In a recent article I briefly mentioned (well, it was also alluded to in the title of that article) that JPEG sucks. I showed an example but didn't further elaborate. Today I'll elaborate.
The JPEG file format was developed by an ISO working group to facilitate transmission of photographic images across the internet by reducing the size of the files. (You can read waaay more than you care to about its history and technical details on Wikipedia.) It rose to popularity because it does what was intended: reduce the amount of data required to store an image that looks like the image and, thus, computers can move that data from place to place more quickly.
The phrase in the middle of that paragraph, "…an image that looks like the image…" is the key to how it works its magic, and why it sucks.
Here is a two-by-two grid of green blocks and orange-y blocks. Let's assume these blocks represent single picture elements (pixels) and your computer monitor displays 100 pixels per inch, so these four blocks will occupy a mere 1/50" square on your screen. That's a tiny speck and you won't notice if, instead of two green and two orange-y pixels (middle box, below), it's just a single four-pixel greenish speck (right box).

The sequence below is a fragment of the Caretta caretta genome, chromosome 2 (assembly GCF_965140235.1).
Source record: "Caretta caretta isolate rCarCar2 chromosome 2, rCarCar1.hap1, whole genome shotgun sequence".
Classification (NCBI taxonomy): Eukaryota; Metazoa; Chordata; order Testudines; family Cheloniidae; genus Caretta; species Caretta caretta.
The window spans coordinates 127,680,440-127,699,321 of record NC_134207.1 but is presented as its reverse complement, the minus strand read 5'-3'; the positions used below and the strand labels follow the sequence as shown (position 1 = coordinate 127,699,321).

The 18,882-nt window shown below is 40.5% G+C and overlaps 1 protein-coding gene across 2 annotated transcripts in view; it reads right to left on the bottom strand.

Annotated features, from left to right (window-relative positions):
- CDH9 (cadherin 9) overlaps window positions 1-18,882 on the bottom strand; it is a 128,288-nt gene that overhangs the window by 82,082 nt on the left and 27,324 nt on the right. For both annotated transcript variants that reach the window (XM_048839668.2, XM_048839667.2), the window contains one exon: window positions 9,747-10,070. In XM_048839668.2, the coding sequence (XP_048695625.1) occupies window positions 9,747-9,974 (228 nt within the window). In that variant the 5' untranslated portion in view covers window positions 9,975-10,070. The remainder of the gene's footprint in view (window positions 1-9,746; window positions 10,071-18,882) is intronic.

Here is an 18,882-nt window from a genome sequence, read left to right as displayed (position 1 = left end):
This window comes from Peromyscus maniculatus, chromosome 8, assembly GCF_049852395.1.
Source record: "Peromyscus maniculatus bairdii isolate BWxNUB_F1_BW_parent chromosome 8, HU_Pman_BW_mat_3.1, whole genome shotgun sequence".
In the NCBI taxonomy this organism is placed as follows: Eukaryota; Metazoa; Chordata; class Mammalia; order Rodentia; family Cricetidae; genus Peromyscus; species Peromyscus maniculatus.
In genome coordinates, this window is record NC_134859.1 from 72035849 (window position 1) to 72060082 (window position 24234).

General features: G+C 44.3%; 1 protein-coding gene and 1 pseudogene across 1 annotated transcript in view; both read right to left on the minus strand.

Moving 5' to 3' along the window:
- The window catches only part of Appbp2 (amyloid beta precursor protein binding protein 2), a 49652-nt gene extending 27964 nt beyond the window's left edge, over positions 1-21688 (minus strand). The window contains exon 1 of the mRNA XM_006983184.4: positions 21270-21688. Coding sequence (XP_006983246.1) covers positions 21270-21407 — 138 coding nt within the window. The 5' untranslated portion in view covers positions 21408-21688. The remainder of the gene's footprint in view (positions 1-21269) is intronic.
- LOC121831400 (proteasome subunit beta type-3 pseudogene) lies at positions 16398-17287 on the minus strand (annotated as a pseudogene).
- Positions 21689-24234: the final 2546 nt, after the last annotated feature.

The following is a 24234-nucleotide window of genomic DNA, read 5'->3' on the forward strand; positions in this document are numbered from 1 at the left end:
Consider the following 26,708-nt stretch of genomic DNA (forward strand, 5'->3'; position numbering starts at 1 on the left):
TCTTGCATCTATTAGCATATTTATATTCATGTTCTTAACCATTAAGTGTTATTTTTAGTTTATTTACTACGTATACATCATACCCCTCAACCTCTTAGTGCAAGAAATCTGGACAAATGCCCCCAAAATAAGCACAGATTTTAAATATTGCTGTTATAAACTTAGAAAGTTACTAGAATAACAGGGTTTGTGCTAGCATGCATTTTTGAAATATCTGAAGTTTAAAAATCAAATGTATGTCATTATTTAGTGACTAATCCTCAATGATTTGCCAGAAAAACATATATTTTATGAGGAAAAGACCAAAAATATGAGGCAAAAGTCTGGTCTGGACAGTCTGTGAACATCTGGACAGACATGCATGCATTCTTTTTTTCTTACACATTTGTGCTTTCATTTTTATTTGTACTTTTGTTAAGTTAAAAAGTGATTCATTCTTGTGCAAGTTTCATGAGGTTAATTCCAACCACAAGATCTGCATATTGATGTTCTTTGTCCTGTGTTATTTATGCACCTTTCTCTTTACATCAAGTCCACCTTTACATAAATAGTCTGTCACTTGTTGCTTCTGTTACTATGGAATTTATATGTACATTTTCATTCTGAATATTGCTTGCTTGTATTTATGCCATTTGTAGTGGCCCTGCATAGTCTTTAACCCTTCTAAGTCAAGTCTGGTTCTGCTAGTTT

That's the magic of JPEG — it substitutes larger groups of pixels of a single color to replicate how our eyes perceived that same area; how our eyes melded those disparate pixels, too tiny to resolve individually, into a single hue. Nice! And by substituting these larger, melded-color, super-pixels for the individual pixels of the original, it takes fewer computer bits to store and transmit the image. Right here, with no other JPEG shenanigans, we've reduced the file size by 75%! What's not to like?
The problems with JPEG fall into three main areas: loss of detail, loss of color fidelity, and the permanence of those losses.
On average a JPEG looks fine when viewed on a computer screen if you don't zoom in on it. If you do zoom in, you'll likely see the super-pixels and a commensurate loss of detail due to those super-pixels having replaced the greater number — and thus greater resolving power — of regular pixels.